To go along with the bacon crostini I also did a mushroom crostini with the mushrooms we grew out of that kit. This is also very easy to make and has a wonderful earthy flavour.
I chopped up the mushrooms. Here I used shiitake and oyster mushrooms. I also used garlic and lemon thyme.
I saute these ingredients in olive oil. You could use butter if that is your preference. Once the mushrooms start to brown a bit I then put in some very dry sherry. 1/4-1/2 cup depending on the taste you are looking for. While these are cooking toast up some crostinis with olive oil.
Spoon on and enjoy! This takes less than twenty minutes to make so is a great dish when you are in a rush.
One of the things we learned at the cooking class we took in Tuscany was crostinis. Easy to make and great for a light meal or starters. My husband makes amazing bread and he did up the baguettes for this. Unfortunately I was at work so I don’t have any photos. When I make them I will do a post.
To start I gathered some fresh rosemary from the garden.
Then I chopped up some bacon and onion. The bacon is nitrate free that we can get at our grocery store.
I start rendering the bacon first, once there is enough bacon fat I through in the onions and rosemary to cook through. To deglaze the pan and add flavour I usually splash in a bit of white balsamic vinegar. It’s not real balsamic obviously but that’s what it says on the label. I got distracted and splashed in dry sherry instead. Fortunately it worked just as well.
While this is cooking put some olive oil on the sliced bread and toast. Top the crostini and enjoy!
I usually do a decent batch of this because it is so delicious. This is very good paired with a chablis or pinot grigio.
In a recent post I mentioned going to Italy on our honeymoon and enjoying a private cooking lesson. The place we had a cooking lesson was at Cassafrassi just north of Sienna. The rooms were clean and basic but the view and the wine were out of this world. A type of wine you can get over there is a Super Tuscan and that blend is by far my favourite. We occasionally find it stateside but it’s not easy.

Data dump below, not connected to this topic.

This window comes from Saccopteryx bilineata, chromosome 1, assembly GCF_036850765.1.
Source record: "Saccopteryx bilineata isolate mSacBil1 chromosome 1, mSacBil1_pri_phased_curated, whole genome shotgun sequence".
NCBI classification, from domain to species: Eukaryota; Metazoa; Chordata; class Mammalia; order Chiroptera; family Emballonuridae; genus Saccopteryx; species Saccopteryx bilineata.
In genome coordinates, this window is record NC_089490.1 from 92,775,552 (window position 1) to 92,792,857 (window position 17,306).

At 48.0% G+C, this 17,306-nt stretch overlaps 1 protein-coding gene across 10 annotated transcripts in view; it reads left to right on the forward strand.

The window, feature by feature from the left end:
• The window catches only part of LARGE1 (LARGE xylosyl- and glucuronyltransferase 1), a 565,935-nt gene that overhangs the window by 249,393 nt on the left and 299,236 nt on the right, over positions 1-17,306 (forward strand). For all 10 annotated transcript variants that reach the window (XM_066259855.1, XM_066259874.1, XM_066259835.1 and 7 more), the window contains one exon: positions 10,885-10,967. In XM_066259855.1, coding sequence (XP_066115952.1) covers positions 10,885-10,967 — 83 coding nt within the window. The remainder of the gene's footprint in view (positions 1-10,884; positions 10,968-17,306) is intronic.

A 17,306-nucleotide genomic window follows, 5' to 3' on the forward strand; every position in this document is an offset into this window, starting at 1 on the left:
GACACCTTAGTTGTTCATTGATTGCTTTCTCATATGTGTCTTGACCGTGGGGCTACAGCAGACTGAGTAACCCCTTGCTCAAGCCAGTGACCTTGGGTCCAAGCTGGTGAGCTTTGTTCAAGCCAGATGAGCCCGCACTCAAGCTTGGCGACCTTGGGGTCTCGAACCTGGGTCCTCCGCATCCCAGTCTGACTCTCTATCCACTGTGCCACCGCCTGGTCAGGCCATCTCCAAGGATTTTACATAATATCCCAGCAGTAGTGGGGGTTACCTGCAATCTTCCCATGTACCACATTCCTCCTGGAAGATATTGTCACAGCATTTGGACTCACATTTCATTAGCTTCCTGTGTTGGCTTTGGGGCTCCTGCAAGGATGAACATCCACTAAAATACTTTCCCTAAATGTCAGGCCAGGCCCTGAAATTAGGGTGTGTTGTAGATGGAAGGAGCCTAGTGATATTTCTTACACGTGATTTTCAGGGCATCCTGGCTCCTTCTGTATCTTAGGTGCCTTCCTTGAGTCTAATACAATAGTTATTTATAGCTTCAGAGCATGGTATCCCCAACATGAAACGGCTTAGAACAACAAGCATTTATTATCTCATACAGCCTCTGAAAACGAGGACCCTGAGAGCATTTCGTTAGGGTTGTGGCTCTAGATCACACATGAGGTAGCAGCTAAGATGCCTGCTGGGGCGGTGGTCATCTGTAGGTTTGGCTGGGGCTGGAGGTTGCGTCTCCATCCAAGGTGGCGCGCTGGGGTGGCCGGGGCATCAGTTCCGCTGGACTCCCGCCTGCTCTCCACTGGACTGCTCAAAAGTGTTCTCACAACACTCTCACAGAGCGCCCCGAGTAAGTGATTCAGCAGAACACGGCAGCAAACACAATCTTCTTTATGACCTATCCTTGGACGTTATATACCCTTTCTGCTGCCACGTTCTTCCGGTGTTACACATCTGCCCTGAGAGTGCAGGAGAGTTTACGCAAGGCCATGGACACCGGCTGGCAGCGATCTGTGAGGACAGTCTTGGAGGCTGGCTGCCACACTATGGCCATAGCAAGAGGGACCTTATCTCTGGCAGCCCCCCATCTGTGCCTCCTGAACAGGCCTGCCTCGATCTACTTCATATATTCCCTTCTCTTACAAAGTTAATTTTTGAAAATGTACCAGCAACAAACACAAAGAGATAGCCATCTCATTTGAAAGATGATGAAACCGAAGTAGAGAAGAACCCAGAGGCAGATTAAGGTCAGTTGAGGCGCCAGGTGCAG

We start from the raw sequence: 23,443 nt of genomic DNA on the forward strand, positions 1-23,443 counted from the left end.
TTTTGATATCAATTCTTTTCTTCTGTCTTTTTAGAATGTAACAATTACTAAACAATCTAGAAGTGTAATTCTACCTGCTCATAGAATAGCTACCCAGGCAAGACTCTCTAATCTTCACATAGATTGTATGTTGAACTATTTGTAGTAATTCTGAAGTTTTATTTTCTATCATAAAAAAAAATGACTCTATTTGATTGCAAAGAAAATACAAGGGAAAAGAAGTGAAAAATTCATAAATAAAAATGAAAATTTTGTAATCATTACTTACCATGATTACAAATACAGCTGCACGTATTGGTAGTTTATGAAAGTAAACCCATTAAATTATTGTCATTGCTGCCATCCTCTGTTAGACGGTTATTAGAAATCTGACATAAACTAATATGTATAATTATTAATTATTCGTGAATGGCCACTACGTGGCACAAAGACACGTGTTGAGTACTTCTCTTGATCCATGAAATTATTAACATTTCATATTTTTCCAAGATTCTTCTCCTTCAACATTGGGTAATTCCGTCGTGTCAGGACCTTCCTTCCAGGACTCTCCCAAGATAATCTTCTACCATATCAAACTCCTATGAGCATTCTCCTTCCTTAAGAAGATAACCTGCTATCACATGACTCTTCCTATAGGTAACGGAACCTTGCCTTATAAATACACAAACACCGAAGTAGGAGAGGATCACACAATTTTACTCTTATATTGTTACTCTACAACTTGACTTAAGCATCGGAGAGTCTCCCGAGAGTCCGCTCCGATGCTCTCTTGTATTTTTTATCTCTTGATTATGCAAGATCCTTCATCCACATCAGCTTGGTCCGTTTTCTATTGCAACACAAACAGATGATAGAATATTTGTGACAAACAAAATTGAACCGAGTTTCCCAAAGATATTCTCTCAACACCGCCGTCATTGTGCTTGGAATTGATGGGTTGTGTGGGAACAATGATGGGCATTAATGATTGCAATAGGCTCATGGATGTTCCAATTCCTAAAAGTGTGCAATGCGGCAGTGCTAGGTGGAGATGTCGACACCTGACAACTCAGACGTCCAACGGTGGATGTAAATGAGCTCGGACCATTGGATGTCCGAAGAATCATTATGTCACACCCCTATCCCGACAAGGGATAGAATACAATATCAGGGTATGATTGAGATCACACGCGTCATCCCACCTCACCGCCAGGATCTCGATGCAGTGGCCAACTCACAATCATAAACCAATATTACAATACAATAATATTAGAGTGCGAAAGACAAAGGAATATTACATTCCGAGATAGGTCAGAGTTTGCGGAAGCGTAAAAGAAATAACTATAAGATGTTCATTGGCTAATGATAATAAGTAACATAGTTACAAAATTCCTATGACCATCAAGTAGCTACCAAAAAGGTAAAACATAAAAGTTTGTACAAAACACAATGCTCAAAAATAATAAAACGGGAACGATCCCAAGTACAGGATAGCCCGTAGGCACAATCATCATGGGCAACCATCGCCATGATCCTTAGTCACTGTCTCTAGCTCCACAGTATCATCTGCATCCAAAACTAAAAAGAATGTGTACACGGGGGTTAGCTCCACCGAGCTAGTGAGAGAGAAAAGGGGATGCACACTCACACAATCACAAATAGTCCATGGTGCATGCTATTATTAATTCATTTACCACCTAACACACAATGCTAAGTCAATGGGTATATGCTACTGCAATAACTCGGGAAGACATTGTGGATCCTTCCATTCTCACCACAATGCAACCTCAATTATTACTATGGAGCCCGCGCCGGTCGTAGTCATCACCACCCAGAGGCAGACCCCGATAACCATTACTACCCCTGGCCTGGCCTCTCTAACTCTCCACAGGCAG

As soon as we arrived they asked if we would like a wine tasting and an olive oil tasting. They had three wines and one olive oil. We started off with a basic Chianti that the local farmers would have with their lunch. It was inexpensive and went well with bread and cheese. The next wine was a Chianti Classico and was lovely. The gentleman pouring the wine said the first wine was good for hard work, the second for eating with, then he introduced the Super Tuscan and said this was for meditating with. Oh my! It was smooth and delicious. Then we tried the olive oil. It was interesting as I don’t normally have olive oil straight! I can’t say I would rush out and do it again but it was good to do so I knew what I was putting in my food.
We then asked if it was ok to walk around with a glass of wine. But of course! My kind of place. So we each got a glass of the Super Tuscan and I grabbed my camera for our walkabout. This place has plenty of grapes and olive groves to wander through.
During the day looking out at this view it felt like it’s been this way for hundreds of years. Only at night when the lights come on do you get a feel for any modernization. Just to the left of where we were standing is a home for the caretaker. At the time it was a couple from London who came to oversee the vineyard and grove. To be able to wake up to this every morning!
The olive harvest would have happened a few weeks after we were there.
The grape harvest was complete at this time but the vines were still beautiful.
We live in New England and I wish rosemary was a perennial here. So I was a little envious of all the rosemary we came across.
If we magically win the lottery we would love to buy a place like this. It was amazing.